light across the water

It’s funny (or maybe not so funny) that in reading you run across passages so puzzlingly apropos of your own immediate experience, generally when you least expect it.

From Jeanette Winterson’s Lighthousekeeping:

I wish I could be clearer. I wish I could say, “My life had no light. My life was eating me alive.” I wish I could say, “I was having a mental breakdown, so I stole a bird.” Strictly speaking that would be true, and it is why the police let me go, instead of charging me with the theft of a much-beloved macaw. The Italian doctor put me on Prozac and sent me for a series of appointments at the Tavistock Clinic in London. The woman whose bird it had been, and was again, felt sorry for me; after all, she might have lost a parrot but she was not cuckoo. She gave me a pile of old National Geographic magazines to read in the loony bin, which is where the nice man at the pizza place told her I would be spending the rest of my life.

The rest of my life. I have never rested, always run, run so fast that the sun can’t make a shadow. Well, here I am — mid way, lost in a dark wood — this selva oscura, without a torch, a guide, or even a bird.

The psychiatrist was a gentle, intelligent man with very clean fingernails. He asked me why I had not sought help sooner.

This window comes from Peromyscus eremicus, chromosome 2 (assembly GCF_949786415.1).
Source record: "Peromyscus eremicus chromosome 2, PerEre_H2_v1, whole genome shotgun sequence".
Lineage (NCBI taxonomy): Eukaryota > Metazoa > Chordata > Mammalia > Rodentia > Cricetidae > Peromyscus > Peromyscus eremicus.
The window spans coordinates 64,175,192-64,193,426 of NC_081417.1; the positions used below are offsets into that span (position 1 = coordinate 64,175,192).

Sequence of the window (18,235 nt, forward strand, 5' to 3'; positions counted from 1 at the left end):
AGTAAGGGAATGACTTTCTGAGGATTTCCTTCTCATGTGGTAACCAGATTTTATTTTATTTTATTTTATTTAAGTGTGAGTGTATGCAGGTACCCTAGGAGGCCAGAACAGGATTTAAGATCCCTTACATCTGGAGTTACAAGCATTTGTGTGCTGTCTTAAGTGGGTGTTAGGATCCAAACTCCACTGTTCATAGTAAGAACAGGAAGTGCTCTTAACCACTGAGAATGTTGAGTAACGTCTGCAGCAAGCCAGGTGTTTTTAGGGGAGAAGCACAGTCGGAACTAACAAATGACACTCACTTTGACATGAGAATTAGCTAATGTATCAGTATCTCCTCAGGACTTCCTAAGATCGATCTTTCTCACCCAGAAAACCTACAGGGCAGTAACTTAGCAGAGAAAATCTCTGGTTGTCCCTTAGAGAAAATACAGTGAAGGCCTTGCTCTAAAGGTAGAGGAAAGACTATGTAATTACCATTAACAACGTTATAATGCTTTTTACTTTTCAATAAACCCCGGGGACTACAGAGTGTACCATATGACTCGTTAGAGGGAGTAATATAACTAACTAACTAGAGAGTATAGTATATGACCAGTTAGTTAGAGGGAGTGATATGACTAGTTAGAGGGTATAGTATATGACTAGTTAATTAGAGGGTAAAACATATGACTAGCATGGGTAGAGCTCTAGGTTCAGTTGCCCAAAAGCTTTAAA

“I don’t need help — not this kind anyway. I can dress myself, make toast, make love, make money, make sense.”

“Why did you steal the bird?”

“I love the stories of Talking Birds, especially Siegfried, who is led out of the forest and into the treasure by the Woodbird. Siegfried is stupid enough to listen to birds, and I thought that the peck, peck, peck, pecking at the pane of my life might mean that I should listen too.”

“You thought the bird was talking to you?”

“Yes, I know the bird was talking to me.”

“Was there no human being you could have talked to instead?”

“I wasn’t talking to the bird. The bird was talking to me.”

There was a long pause. There are some things that shouldn’t be said in company. See above.

I tried to put right the damage.

“I went to a therapist once, and she gave me  a copy of a book called The Web Not Woven. Frankly, I would rather listen to the bird.”

Now I had made things much worse for myself.

“Would you like another bird?”

“It wasn’t just any old bird; it was a bird that knew my name.”


~ by A Mundi on October 3, 2009.

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